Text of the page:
Power Plant Drains the Colorado

Residents of Mesa Verde, a small town 60 miles north of Mexico, recently won official recognition of their protest against the second power plant in their community.
Mesa Verde residents have been living with poor water quality for decades on an aquifer that recently began supporting a 520-megawatt gas-powered plant, Blythe I [See Terrain, Fall 2002]. Blythe II, to be constructed next to Blythe I, would increase the water needed to cool the plants’ turbines to over 5,000 gallons per minute, pumped from the aquifer.
It’s not just Mesa Verde residents who would feel the suck. The California Energy Commission (CEC) and other agencies say the aquifer under Mesa Verde is part of the Colorado River recharge system. According to a recent CEC staff report, further demands on that system would have a “significant adverse effect on the waters of the Colorado.”
But Bob Looper of Caithness Blythe, which is proposing Blythe II, calls the data inconclusive and says California does not clearly regulate groundwater. Should the state choose to do so, Looper says, a “voluntary water conservation offset plan” would include fallowing local agricultural ground to offset the plant’s water use. Most of the town’s 2,300 residents depend on jobs in neighboring citrus orchards.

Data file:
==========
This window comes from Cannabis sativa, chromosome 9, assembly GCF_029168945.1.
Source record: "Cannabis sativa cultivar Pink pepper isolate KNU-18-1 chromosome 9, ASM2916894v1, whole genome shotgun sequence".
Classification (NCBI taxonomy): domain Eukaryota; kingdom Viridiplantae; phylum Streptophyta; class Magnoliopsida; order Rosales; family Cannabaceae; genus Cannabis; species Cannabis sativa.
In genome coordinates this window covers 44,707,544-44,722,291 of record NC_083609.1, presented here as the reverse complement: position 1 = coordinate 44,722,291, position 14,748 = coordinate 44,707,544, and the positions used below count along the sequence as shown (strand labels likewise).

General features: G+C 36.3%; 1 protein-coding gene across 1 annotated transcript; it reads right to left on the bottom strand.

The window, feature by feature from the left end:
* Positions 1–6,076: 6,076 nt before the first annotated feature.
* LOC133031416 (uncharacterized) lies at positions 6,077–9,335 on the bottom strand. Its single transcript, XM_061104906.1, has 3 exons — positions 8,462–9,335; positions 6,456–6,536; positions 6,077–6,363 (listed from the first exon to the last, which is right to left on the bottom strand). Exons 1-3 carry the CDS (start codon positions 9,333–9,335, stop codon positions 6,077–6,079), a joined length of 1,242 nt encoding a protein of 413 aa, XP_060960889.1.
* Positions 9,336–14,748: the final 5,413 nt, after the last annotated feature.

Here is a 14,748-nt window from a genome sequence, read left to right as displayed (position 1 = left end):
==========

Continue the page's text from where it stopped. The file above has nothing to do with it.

The distinction between ground and surface water is academic: “It’s a desert area with three inches of rainfall a year,” says Jeff Addiego of the Bureau of Reclamation, “and you withdraw one million acre feet and say it’s not the Colorado River? Give me a break.” Take from the Colorado River is regulated federally, which catapults both Blythe projects deep into California water politics. The draw from the Blythe projects, says Addiego, “would impact the amount of water that could be pumped by MWD [the water district that feeds LA]. MWD has the junior water right on the system; they get water after everyone else gets theirs.”
The CEC had planned to publish its first assessment of the application for Blythe II late this summer. This process is “considerably behind schedule,” due to water concerns and other issues.
Meanwhile, a lawsuit filed on behalf of community members alleging that the environmental analysis under which Blythe I was approved was flawed, may finally be heard in Riverside Superior Court. The suit was originally thrown out on a technicality in May 2001.
Contact Roberta Mendonca at the CEC: <a href=mailto:pao@energy.state.ca.us>pao@energy.state.ca.us</a>

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